Nunca Tarde – Album round-up (Anibal Velasquez, Caixa Cubo, Coro Qom Chelaalapi & Lagartijeando, Plena Libre and more)15 April, 2023
Gabriel and I have been struggling to keep up with all the noteworthy new album releases and re-releases during the last couple of months while holding down a day job – or in my case integrating my domestic and dog-walking duties. Here are some of the brightest-shining albums. If they haven’t been given a full review, it’s not for lack of merit on their part or want of trying on ours. More a matter of time – the final frontier.
Anibal Velasquez: En Tremenda Salsa
Among the customary clutch of releases from Vampisoul and its sister label, Munster Records, this gem stood out. The Colombian accordionist and band leader recorded for Discos Fuentes a long time ago. It’s salsa, Jim, but not as we know it. This particular track is a frantic boogaloo that could have come straight off the streets of the New York barrio, or at least until the leader solos on accordion as a reminder that this is “salsa con accordeón” from Colombia and not from the Fania studios. Marvellous stuff. (Mark Sampson)
Coro Qom Chelaalapi & Lagartijeando: Campo del Cielo
Transporting ourselves now to Chaco in Northern Argentina, known for its nature reserves, wildlife and the Campo del Cielo (Field of the Sky) where approximately 4000 years ago a meteor shower struck the region. The mythology surrounding those rocks serves as inspiration for the second collaborative outing for producer Lagartijeando with Coro Qom Chelaalapi, an indigenous choir from the area who are celebrating their 60th anniversary as a group. It’s a really intriguing listen, with Lagartijeando deftly weaving traditional sounds into an electronic context, alongside 3 original unedited recordings of Coro Qom Chelaalapi. (Gabriel Francis)
Adriana Calcanhotto: Errante
It’s maybe not even worth highlighting Adriana’s 13th album in the light of Oleno Netto’s recent extensive interview with the singer-songwriter (and many other things besides), but I found the album a revelation and wouldn’t want it to go astray. The song “Nômade” here is indicative of the kind of beguiling arrangements and potent vocals you can expect to find in an album that wriggles its seductive way into your grey matter. (Mark Sampson)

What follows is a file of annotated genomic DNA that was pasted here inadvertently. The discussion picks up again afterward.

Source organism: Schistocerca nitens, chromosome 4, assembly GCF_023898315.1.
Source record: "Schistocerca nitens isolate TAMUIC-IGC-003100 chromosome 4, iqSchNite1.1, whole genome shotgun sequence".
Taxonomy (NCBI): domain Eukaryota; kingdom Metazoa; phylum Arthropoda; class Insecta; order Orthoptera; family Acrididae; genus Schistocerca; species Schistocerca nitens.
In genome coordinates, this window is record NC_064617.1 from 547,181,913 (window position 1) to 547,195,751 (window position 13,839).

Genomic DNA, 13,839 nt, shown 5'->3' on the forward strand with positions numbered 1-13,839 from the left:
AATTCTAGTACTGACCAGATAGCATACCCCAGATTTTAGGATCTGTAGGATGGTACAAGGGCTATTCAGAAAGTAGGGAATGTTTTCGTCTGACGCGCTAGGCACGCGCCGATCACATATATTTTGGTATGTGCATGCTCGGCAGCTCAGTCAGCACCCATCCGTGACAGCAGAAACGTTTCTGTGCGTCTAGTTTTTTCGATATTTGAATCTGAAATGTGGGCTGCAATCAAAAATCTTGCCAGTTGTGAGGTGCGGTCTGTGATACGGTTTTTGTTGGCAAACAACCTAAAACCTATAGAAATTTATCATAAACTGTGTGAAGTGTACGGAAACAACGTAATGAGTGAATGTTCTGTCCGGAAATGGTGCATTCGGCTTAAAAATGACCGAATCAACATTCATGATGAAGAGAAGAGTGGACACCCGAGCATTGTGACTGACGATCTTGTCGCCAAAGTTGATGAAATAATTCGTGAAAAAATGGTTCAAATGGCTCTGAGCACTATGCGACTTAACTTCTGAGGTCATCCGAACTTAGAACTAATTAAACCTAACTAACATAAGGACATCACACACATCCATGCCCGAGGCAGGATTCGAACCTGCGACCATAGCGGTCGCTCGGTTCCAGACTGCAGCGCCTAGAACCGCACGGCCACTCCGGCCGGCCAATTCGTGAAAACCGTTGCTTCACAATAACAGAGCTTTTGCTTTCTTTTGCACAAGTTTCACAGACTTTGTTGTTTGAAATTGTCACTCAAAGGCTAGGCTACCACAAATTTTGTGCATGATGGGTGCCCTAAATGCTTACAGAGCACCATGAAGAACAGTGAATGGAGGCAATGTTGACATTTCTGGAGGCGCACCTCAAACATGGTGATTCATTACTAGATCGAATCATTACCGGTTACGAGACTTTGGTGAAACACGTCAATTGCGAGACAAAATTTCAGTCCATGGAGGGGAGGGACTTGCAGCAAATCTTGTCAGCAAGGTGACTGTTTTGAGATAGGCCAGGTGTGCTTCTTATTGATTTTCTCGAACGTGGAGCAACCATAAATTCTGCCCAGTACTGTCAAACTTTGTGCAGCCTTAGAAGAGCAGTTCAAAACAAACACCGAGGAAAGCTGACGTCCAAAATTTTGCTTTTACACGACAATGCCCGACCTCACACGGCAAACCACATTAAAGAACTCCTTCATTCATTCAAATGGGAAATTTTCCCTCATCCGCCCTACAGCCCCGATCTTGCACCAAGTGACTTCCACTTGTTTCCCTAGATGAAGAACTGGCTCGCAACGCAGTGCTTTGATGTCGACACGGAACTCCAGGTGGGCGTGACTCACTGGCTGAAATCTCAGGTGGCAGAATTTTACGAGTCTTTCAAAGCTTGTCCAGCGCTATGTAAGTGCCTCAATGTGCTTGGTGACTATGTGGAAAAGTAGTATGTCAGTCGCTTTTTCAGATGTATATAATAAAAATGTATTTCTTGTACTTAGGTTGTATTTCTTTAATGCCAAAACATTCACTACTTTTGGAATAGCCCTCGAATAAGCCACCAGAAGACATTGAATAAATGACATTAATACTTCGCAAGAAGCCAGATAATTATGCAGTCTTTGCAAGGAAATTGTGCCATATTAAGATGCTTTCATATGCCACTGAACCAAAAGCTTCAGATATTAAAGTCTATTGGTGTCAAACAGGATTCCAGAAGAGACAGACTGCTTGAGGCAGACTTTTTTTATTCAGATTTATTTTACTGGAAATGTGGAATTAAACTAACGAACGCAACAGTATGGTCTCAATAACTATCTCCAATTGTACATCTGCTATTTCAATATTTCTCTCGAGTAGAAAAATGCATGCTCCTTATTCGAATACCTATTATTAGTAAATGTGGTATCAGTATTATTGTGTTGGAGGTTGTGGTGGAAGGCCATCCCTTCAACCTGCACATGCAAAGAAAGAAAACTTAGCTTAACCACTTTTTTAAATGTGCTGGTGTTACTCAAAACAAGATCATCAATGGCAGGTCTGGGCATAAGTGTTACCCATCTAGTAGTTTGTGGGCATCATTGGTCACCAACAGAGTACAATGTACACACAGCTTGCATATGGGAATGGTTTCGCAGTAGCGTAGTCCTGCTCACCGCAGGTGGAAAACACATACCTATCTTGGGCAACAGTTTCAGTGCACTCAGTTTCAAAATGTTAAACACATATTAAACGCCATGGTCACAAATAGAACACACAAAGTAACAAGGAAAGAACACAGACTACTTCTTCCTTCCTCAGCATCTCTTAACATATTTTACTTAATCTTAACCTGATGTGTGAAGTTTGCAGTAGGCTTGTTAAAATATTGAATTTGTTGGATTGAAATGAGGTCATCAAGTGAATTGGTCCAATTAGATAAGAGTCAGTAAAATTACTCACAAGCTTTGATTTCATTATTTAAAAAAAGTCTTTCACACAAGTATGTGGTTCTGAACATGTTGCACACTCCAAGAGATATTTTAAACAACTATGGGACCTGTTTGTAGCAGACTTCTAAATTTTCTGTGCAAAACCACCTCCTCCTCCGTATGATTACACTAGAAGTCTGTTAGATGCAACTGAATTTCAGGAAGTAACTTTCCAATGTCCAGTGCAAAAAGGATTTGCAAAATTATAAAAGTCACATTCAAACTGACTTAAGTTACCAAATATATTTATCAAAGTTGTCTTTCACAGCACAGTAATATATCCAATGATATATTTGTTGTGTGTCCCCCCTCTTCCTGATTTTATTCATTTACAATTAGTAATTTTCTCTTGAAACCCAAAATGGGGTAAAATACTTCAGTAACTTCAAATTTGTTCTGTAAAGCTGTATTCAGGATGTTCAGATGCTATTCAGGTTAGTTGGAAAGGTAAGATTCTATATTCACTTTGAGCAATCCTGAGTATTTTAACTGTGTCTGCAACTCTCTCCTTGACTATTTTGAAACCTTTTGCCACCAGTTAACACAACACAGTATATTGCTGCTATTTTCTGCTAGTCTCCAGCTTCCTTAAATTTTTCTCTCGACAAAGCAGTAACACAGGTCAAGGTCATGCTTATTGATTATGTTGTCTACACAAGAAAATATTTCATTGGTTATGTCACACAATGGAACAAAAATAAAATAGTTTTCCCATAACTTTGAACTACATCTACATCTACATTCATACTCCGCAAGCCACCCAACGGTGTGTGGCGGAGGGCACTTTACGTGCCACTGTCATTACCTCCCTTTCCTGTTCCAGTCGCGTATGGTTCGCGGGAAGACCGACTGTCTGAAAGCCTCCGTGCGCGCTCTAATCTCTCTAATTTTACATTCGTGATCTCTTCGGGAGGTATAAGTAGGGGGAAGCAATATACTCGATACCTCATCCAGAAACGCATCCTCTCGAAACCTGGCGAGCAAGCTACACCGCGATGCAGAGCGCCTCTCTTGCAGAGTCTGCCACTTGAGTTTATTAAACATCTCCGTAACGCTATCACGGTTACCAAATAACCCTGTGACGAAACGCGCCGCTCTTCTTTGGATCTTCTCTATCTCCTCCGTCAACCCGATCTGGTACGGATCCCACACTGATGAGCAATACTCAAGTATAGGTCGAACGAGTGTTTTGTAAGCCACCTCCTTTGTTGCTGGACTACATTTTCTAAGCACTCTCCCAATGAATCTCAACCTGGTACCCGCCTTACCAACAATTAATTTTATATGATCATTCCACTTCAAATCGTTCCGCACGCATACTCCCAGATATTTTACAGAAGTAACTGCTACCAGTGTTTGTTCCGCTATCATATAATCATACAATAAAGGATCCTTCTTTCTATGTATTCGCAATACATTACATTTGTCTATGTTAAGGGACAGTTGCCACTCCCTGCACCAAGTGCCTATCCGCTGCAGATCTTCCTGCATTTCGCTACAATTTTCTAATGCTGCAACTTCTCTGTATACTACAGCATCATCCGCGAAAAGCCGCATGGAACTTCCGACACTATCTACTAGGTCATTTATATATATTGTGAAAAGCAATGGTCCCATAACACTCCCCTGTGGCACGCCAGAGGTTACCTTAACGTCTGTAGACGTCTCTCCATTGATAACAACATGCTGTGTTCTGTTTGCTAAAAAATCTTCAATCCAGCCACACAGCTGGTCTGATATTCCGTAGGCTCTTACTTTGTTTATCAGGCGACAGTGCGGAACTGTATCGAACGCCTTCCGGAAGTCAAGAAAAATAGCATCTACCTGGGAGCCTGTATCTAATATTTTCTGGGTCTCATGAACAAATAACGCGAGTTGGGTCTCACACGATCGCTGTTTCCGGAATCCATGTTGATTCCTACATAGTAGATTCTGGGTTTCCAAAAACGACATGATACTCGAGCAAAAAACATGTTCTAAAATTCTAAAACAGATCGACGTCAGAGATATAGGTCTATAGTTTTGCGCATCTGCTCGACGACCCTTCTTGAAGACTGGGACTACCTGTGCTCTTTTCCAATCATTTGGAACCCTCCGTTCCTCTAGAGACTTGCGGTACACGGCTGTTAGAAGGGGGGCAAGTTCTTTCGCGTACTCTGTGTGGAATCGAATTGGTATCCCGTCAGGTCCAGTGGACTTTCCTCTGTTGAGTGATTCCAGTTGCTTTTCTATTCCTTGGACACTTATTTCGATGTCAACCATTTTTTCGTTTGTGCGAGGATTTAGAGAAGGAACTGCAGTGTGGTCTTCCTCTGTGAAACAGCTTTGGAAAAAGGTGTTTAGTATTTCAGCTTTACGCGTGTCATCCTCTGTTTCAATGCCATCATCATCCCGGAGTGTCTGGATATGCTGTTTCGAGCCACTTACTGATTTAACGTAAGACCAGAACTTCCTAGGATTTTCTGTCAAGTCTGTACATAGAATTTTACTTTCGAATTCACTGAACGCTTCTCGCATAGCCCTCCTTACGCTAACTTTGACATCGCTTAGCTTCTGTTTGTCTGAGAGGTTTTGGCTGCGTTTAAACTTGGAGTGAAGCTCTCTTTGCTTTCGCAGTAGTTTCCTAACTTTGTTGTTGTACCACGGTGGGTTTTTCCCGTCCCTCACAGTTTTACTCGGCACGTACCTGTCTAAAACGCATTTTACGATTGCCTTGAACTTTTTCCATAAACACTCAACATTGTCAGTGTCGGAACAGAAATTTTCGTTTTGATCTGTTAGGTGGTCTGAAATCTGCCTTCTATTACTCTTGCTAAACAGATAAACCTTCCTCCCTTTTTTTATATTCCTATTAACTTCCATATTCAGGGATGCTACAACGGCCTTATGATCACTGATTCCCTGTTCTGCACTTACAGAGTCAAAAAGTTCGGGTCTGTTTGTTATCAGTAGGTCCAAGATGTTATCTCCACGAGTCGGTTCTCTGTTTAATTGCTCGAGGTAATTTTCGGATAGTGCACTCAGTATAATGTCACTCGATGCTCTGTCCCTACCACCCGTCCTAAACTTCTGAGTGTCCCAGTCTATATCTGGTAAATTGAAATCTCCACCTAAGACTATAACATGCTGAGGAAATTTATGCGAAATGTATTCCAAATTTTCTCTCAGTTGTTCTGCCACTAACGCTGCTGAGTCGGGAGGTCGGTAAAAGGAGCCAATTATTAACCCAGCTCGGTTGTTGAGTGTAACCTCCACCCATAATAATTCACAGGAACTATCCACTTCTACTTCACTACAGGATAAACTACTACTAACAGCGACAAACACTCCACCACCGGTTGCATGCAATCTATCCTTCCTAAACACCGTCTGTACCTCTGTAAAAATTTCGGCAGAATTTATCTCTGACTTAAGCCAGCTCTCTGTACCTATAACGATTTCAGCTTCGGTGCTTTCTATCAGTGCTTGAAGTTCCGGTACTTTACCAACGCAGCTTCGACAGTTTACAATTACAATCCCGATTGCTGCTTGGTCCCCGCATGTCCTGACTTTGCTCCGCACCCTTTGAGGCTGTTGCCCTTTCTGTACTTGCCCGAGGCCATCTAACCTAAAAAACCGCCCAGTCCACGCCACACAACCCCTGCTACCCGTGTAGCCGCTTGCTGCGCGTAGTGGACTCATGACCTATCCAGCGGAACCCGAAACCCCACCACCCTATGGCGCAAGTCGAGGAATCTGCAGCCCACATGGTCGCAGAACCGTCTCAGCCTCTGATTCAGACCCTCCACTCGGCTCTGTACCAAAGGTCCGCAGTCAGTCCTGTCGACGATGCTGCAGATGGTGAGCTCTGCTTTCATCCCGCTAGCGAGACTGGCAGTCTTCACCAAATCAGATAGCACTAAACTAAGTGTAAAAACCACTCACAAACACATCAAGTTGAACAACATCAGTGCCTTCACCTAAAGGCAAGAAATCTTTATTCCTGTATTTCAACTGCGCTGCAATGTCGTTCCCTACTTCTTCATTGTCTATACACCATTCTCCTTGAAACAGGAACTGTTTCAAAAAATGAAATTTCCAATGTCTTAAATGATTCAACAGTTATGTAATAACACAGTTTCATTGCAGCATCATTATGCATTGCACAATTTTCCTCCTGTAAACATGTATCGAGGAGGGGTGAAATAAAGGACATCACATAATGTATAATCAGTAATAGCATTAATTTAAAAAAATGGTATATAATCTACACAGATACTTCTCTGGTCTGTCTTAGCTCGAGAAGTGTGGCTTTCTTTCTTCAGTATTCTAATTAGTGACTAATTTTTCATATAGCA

Caixa Cubo: Agôra
Jazz and Milk
While on the subject of Brazil, here’s a dreamlike album filtered through the urban sensibilities of São Paulo and Berlin. The only thing wrong with it as far as I’m concerned is it’s far too short at 25 minutes. I could lose myself for hours in its mesmerising mix of Afro-Brazilian percussion and vocals and the kind of spacey (electric) piano-trio jazz that summons up Herbie Hancock’s Headhunters and Azymuth, with a dash of Roy Ayers thrown in for good measure. (Mark Sampson)
Dj Babatr: The Tribe (Baila) (EP)
Last month saw the release of a new collection of music from Venezuelan DJ and pioneer of the raptor house sound, DJ Babatr, who has been enjoying somewhat of a renaissance in recent years. The EP is a compilation of music produced by Baba between 2001-2005, at the peak of the raptor house scene, as well as a remix from a lynchpin of today’s Latin bass scene, Nick León. Combining influences from house and techno with Afro-Venezuelan percussion and Caribbean dance music, it showcases a fierce and potent form of dance music that still feels right at home in the clubs today. It’s also the first time you can grab his music on vinyl, if you’re so inclined. (Gabriel Francis)
Polibio Mayorga: Ecuatoriana – El Universal Paralelo de Polibio Mayorga 1969-1981